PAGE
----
Coulter should have stuck with "no comment" on DC inaugural costsJanuary 12, 2005 4:21 PM EST ››› NICOLE CASTA
After stating that she didn't know about the Bush administration's refusal to reimburse the District of Columbia for costs associated with the presidential inauguration, and therefore she couldn't comment on it, right-wing pundit Ann Coulter went on to remark: "This is the first I've heard that, but I know it's not true. There's something that's wrong." But, as Fox News host Alan Colmes responded to Coulter's assertion: "Well, it is true, Ann. Unfortunately, it is true."
According to a January 11 report in The Washington Post, District of Columbia officials stated on January 10 that "the Bush administration is refusing to reimburse the District for most of the costs associated with next week's inauguration, breaking with precedent and forcing the city to divert $11.9 million from homeland security projects." Administration officials told the District to cover inauguration expenses by using some of the $240 million in federal homeland security grants that the District received "because it is among the places at highest risk of a terrorist attack."
Congressional aides told the Post that last year the District unsuccessfully sought an increase in the annual security reimbursement fund of $10 million to pay for 2005 inauguration expenses, while both New York City and Boston were able to obtain $50 million from Congress to cover local security costs for the 2004 national political conventions.
DC Mayor Anthony A. Williams (D) has estimated that the inauguration will cost the city a total of $17.3 million, primarily for security, the Post also noted. And while the city can use an unspent $5.4 million to offset the cost, taken from a federal fund that reimburses the District for costs incurred because of its status as the capital, a gap of $11.9 million will remain, as Williams stated in a December 27 letter to the Office of Management and Budget Director Joshua B. Bolten and Homeland Security Secretary Tom Ridge.
Williams's estimate of $17.3 million in security costs for the 2005 inauguration is nearly three times as much as the cost to the District for the 2001 inauguration, which was just under $6 million according to a January 11 Washington Times report. That money was reimbursed by Congress in accordance with the 1973 District of Columbia Home Rule Act, which states in part:
The United States shall reimburse the District for necessary expenses incurred by the District in connection with assemblages, marches, and other demonstrations in the District which relate primarily to the federal government. The manner and method of ascertaining and paying the amounts needed to so reimburse the District shall be determined by agreement entered into in accordance with subsection (a) of this section.
While the federal government has historically reimbursed DC's inaugural costs through an appropriation, "this year the Bush administration has decided to break from that practice," according to a January 11 Washington Post editorial. OMB spokesman Chad Kolton has stated that no additional appropriation is needed for the inauguration: "We think that an appropriate balance of money from [the annual reimbursement] fund and from homeland security grants is the most effective way to cover the additional cost the city incurs."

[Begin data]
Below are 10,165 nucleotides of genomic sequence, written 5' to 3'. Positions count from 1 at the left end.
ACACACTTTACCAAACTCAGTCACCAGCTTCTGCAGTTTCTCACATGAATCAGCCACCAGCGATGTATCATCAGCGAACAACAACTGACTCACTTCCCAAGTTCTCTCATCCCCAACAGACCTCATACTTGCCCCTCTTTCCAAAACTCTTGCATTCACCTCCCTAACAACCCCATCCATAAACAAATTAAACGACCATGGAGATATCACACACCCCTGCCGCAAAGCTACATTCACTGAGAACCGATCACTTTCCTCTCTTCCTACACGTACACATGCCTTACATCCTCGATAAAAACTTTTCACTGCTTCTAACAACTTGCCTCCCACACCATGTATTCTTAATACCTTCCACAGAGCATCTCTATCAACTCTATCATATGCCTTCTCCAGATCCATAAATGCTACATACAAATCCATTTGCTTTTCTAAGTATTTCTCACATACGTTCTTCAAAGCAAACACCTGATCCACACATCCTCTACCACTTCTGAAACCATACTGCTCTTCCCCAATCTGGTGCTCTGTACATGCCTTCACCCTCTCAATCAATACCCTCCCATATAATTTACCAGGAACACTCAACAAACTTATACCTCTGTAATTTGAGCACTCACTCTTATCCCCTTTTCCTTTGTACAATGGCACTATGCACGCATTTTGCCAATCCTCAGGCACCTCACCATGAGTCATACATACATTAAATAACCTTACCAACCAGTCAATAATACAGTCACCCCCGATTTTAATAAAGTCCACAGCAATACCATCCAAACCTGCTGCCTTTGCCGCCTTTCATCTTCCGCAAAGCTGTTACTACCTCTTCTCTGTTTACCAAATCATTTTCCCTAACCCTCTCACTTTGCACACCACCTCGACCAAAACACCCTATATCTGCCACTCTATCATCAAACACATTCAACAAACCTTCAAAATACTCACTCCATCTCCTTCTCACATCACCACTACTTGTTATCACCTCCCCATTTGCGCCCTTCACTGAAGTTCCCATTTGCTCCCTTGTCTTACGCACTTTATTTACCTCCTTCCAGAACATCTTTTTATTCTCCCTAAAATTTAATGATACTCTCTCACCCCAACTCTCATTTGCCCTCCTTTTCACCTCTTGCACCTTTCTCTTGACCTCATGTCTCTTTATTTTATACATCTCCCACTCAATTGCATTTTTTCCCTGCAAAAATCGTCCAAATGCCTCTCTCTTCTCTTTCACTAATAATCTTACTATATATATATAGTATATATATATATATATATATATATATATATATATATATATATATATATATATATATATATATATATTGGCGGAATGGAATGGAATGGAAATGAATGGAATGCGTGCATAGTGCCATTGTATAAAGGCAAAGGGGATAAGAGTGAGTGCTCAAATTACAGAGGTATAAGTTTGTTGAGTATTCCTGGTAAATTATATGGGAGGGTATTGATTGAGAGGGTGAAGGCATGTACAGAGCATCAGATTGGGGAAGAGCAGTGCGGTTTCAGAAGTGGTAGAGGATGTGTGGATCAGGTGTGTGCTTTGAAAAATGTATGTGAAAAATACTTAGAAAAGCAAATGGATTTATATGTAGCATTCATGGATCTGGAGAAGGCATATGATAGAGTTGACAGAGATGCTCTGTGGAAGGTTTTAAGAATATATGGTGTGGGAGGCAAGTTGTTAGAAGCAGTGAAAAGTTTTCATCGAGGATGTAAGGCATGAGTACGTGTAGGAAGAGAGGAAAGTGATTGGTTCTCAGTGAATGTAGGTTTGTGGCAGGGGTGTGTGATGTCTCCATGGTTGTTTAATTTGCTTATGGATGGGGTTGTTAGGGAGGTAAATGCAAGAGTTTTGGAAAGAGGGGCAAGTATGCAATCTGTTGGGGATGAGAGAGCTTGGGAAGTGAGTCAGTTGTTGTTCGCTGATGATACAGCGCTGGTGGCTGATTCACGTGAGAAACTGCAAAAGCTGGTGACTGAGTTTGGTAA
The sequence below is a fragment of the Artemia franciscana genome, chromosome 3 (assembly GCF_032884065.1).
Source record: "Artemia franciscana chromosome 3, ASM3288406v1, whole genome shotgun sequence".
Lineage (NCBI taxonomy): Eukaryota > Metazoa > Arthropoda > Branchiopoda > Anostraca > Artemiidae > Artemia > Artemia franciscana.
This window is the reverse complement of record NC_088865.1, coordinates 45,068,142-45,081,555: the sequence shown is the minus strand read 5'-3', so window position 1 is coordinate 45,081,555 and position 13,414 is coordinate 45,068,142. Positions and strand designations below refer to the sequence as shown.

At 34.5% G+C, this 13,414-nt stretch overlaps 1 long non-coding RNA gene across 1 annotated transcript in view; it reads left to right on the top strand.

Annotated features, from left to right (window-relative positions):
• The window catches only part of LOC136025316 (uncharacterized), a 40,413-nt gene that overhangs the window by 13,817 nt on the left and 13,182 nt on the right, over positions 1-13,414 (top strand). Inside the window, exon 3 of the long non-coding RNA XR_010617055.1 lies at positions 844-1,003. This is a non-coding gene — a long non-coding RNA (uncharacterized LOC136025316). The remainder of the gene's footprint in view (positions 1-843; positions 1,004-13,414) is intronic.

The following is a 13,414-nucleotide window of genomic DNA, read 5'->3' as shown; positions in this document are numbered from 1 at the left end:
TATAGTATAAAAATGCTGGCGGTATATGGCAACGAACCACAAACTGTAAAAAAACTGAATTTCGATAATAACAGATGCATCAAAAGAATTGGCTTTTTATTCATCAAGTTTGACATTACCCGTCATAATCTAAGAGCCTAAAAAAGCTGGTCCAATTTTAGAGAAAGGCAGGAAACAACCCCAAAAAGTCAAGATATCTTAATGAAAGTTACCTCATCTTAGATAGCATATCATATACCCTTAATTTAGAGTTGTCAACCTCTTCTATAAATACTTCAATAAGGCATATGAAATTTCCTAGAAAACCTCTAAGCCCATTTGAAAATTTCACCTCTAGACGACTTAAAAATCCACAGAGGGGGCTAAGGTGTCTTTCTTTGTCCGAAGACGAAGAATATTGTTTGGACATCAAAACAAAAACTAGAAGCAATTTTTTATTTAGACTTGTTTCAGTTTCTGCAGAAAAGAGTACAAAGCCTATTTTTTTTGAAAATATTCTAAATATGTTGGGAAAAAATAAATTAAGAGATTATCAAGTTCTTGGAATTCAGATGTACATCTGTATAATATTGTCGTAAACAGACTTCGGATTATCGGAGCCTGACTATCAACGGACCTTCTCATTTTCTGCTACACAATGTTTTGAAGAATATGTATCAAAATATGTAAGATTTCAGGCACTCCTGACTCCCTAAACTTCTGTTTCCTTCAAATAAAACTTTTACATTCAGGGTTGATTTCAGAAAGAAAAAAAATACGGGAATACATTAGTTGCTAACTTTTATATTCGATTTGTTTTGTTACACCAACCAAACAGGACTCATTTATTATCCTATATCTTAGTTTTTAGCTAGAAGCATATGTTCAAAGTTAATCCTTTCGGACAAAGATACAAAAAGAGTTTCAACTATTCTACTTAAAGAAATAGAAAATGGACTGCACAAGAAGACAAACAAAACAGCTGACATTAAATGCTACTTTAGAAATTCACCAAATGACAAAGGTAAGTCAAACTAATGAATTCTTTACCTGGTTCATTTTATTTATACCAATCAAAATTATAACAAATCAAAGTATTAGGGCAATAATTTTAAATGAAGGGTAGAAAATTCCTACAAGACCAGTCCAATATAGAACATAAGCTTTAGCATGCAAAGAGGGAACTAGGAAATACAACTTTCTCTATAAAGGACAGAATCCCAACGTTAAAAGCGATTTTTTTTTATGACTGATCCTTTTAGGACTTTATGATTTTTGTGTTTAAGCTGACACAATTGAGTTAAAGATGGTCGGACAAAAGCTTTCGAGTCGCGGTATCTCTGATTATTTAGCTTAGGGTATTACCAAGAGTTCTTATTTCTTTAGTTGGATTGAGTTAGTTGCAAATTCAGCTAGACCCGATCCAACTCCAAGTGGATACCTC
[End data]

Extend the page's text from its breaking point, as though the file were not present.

According to a January 10 Associated Press story, a spokesman for Representative Tom Davis (R-VA) called the administration's refusal to reimburse the District "an unfunded mandate of the worst sort. How can you ask the district to take funds from important homeland security projects to pay for this instead?" The spokesman added, however: "We think at the end of the day, OMB will see the light and realize that the district needs supplemental money to pay for this."
From the January 11 edition of FOX News Channel's Hannity & Colmes:
COLMES: [T]he Bush administration, it turns out -- we find out today, refuses to reimburse the city of the District of Columbia for inaugural costs forcing them to go into the homeland security budget to the tune of $11.9 million from homeland security. Good idea or bad idea?
COULTER: I don't know what you're talking about, so I can't really comment on it.
COULTER: Wait a minute, I think you've just given me additional information on this. You're talking about they're using homeland security [money] for homeland security the same way they did at the Democratic National Convention and the Republican National Convention.
COLMES: No, no -- let me correct you on that, Ann, you're wrong. The District anticipates spending $8.8 million in overtime pay for DC police because of the inauguration, $2.7 million to pay a thousand-plus officers sent by other jurisdictions across the country because of the inauguration.
COULTER: Right. But they're not spending it on balloons.
COLMES: This is not a homeland security issue --
COULTER: Of course it is.
COLMES: This is directly related to the inauguration of the president.
COULTER: Right. The same way there was additional protection in Boston during the Democratic National Convention and in New York during the Republican National Convention.
COLMES: But it was not passed on to the city of Boston --
COULTER: The way you phrased it made it sound like they were spending it on, you know, balloons.
COLMES: But the DNC paid for it. It wasn't passed on to the city. That's what's going on here. And this city is being told, "Take it out of your homeland security budget."
COULTER: This is the first I've heard that, but I know it's not true. There's something that's wrong.
COLMES: Well, it is true, Ann. Unfortunately, it is true.